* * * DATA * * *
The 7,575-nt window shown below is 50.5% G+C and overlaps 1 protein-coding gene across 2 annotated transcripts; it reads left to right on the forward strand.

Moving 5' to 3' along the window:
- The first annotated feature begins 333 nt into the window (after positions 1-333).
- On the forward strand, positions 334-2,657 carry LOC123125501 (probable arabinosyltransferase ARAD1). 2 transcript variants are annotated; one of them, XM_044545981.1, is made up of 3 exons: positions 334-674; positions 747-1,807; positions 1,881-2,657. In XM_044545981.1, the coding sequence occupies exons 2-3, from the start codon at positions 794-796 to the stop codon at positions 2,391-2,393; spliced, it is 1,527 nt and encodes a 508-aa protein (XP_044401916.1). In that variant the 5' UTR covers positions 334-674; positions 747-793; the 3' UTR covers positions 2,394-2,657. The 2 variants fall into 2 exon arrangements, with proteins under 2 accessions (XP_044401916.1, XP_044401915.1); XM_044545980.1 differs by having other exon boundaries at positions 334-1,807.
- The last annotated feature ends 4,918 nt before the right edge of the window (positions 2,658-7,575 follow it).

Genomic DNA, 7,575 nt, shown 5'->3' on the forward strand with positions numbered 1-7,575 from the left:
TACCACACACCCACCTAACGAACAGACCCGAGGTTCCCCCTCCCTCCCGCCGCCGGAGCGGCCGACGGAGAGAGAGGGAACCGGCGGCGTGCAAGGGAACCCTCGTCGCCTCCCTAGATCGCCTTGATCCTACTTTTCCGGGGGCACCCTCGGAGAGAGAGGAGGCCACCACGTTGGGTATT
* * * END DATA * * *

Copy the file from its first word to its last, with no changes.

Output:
The 7,575-nt window shown below is 50.5% G+C and overlaps 1 protein-coding gene across 2 annotated transcripts; it reads left to right on the forward strand.

Moving 5' to 3' along the window:
- The first annotated feature begins 333 nt into the window (after positions 1-333).
- On the forward strand, positions 334-2,657 carry LOC123125501 (probable arabinosyltransferase ARAD1). 2 transcript variants are annotated; one of them, XM_044545981.1, is made up of 3 exons: positions 334-674; positions 747-1,807; positions 1,881-2,657. In XM_044545981.1, the coding sequence occupies exons 2-3, from the start codon at positions 794-796 to the stop codon at positions 2,391-2,393; spliced, it is 1,527 nt and encodes a 508-aa protein (XP_044401916.1). In that variant the 5' UTR covers positions 334-674; positions 747-793; the 3' UTR covers positions 2,394-2,657. The 2 variants fall into 2 exon arrangements, with proteins under 2 accessions (XP_044401916.1, XP_044401915.1); XM_044545980.1 differs by having other exon boundaries at positions 334-1,807.
- The last annotated feature ends 4,918 nt before the right edge of the window (positions 2,658-7,575 follow it).

Genomic DNA, 7,575 nt, shown 5'->3' on the forward strand with positions numbered 1-7,575 from the left:
TACCACACACCCACCTAACGAACAGACCCGAGGTTCCCCCTCCCTCCCGCCGCCGGAGCGGCCGACGGAGAGAGAGGGAACCGGCGGCGTGCAAGGGAACCCTCGTCGCCTCCCTAGATCGCCTTGATCCTACTTTTCCGGGGGCACCCTCGGAGAGAGAGGAGGCCACCACGTTGGGTATT